This is an in-depth review of Let’s Get Emotional: Emotions & Emotional Intelligence! by the University System of Maryland.
An incident early in my teaching career has often haunted me. A child weeping. Unable to express the reason. I inquired if he was upset, sad or plain angry. He just could not say anything but cry. His mother later told me that he was frustrated with himself for not doing as well as he wanted to. I too could not get the emotion he was feeling. All I could do was to make him laugh and drive away the gloom. But that left the problem unattended. It was a big failure on my part. An urge to get in-depth knowledge of emotions started growing within me.
Why I took this course
I am an emotional person too. This has led me to many emotional experiences that have often left me feeling drained. It has placed me in awkward situations both professionally and personally. I dislike this trait of mine. I also wanted to learn the reasons why I reacted emotionally. I deal with people a lot. People who are a bundle of emotions. Some like me! I had no idea how to deal with emotions that overwhelm me. I am a retired teacher and spent most of my life teaching in schools. Teaching kids is not a light matter. It’s dealing with life in its purest form. Delicate and sensitive. Each child is different with various moods, feelings and responses. I often found my inability to cope with such sudden outbursts adequately, jarring. I could feel their emotions but did not have enough vocabulary to name them. It was the same with family, friends or even colleagues. Through the years I learned that emotions are the driving force in all aspects of life. And learning to utilize them intelligently leads to a successful and fulfilling life. I had taken a course from Harvard on Chinese Philosophy, by Michael Puett. A well-taught course. In China, a child is told to reflect on his reaction and actions from an early age. Confucian idea! This was the first step for me, in dealing with emotions. I learned how our actions and reactions are based on our previous experiences. The need to deliberate on our actions and reactions. I wanted to learn further. When I chanced upon this course, I had to go through it. For my self-improvement.
Professor Jocelyn Davis teaches the course Let’s Get Emotional: Emotions & Emotional Intelligence. She is the President and co-founder of Nelson Hart LLC. It’s a women-owned consulting firm. The company works with clients from all sectors and helps them in the field of Team and Project Management. They have a striking motto, ‘Where individuals flourish and the organization thrives’. I feel it’s a great opportunity for professionals and individuals to learn from her!
It’s a four-week course. I studied daily for 3 hours. It took me roughly less than four weeks to complete the course.
I learned a lot from this course. It deals with emotions, emotional intelligence and emotional style. Their impact on our health, happiness, professional and personal life. That emotional EI is different from EQ. Developing EQ and using EI leads to a successful life. Emotions range from basic to complex. Dissecting emotions and grading their intensity is useful. For example: we often say, ‘the person is angry’, probably because it’s the only word in our vocabulary. But it could be irritation, disappointment, fury or annoyance, etc. I, for the lack of proper vocabulary, used anger. Ex: My supervisor had asked me to submit a project. While reading my project, he frowned. I thought he was angry and unhappy with my presentation. It created discomfort in my mind and affected my work throughout the day. Later, I would learn it was not so. He was just thinking. My project was well done. I just let myself squirm for no reason. Spending energy on baseless unhealthy thoughts. Frowning does not equate to anger all the time. This course emphasizes the need for emotional vocabulary. I agree. I need to increase my emotional vocabulary so that I may be able to name the emotion as it runs through my mind or when I am watching the body language of the person. Naming the right emotion would help me evaluate my response and decide on the right action. Using the right words, and modulating tone, gesture, facial expressions, etc. are all essential for giving the right response. I have often misread emotions in my professional life.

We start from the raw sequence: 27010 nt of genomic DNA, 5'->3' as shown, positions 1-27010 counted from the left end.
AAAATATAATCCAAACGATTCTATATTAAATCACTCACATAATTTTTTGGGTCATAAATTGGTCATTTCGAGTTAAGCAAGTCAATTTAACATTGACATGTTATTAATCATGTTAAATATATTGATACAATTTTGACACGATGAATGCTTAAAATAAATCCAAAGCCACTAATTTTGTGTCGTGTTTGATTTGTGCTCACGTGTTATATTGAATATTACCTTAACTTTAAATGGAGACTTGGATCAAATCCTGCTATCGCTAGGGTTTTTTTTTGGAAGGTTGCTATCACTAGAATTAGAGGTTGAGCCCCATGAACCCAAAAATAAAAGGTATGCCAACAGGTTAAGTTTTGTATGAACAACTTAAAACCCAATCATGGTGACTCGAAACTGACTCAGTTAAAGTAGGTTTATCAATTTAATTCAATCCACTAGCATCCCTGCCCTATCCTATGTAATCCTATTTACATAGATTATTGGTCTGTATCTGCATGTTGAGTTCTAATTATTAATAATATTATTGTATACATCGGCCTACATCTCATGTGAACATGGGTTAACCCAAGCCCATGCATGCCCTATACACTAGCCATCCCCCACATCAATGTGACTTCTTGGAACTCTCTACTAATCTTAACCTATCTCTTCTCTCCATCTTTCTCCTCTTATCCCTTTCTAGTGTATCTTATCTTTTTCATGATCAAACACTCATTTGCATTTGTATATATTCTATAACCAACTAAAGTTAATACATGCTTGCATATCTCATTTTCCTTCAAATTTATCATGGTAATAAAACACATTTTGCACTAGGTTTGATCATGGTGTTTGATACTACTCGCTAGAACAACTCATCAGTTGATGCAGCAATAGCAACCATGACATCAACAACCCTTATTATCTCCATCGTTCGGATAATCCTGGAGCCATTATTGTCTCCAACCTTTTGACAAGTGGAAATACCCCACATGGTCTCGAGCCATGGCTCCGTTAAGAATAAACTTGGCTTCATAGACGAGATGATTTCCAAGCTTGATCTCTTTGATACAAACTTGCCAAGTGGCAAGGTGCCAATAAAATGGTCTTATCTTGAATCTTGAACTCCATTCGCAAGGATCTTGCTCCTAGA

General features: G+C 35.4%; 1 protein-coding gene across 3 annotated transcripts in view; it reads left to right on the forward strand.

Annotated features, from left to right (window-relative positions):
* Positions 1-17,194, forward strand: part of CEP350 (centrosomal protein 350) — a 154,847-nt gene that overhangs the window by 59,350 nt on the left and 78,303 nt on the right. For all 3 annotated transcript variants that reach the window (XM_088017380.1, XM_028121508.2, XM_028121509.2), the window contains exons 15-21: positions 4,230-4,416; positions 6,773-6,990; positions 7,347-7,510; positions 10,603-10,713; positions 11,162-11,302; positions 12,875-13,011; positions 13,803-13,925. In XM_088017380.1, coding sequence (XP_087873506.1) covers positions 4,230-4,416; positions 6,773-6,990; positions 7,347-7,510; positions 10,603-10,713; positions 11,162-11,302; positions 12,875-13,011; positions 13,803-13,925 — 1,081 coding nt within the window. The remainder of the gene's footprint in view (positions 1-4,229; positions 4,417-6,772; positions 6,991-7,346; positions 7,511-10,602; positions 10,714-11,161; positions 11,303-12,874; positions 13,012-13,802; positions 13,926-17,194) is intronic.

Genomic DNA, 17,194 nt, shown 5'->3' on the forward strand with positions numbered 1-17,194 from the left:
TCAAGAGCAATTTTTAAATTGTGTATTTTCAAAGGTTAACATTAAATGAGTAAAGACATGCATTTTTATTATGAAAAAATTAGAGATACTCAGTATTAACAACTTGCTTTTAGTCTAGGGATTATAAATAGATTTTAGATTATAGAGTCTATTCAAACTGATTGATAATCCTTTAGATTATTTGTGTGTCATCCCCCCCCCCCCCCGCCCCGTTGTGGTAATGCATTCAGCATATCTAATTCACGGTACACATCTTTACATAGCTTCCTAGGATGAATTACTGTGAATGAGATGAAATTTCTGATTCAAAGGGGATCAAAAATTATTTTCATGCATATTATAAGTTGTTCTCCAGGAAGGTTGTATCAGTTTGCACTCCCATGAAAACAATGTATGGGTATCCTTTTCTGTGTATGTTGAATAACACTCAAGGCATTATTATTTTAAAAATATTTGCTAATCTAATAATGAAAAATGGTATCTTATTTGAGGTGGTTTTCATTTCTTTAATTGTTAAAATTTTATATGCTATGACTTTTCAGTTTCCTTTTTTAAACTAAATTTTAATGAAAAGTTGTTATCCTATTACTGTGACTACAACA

Our thoughts impact our brain and change how it functions. I did not know this. Strong emotions remain in memories. They change how we read the next message. The brain creates our emotions and influences our memory, attention and reasoning abilities. We must understand our different feelings, the triggers, and the reason for those feelings to help build EI. Reading these lines in black and white, I realize how important it is to take all these into perspective before coming to any conclusion. Judging situations correctly is very important. The method suggested is by paying attention to body language, reading the eyes, the tone and the facial expressions. Not only of the person we are interacting with but ourselves too. The way our body reacts, heart rate, sweat, and narrowing of the pupils are all indicators of the type of emotion and its intensity.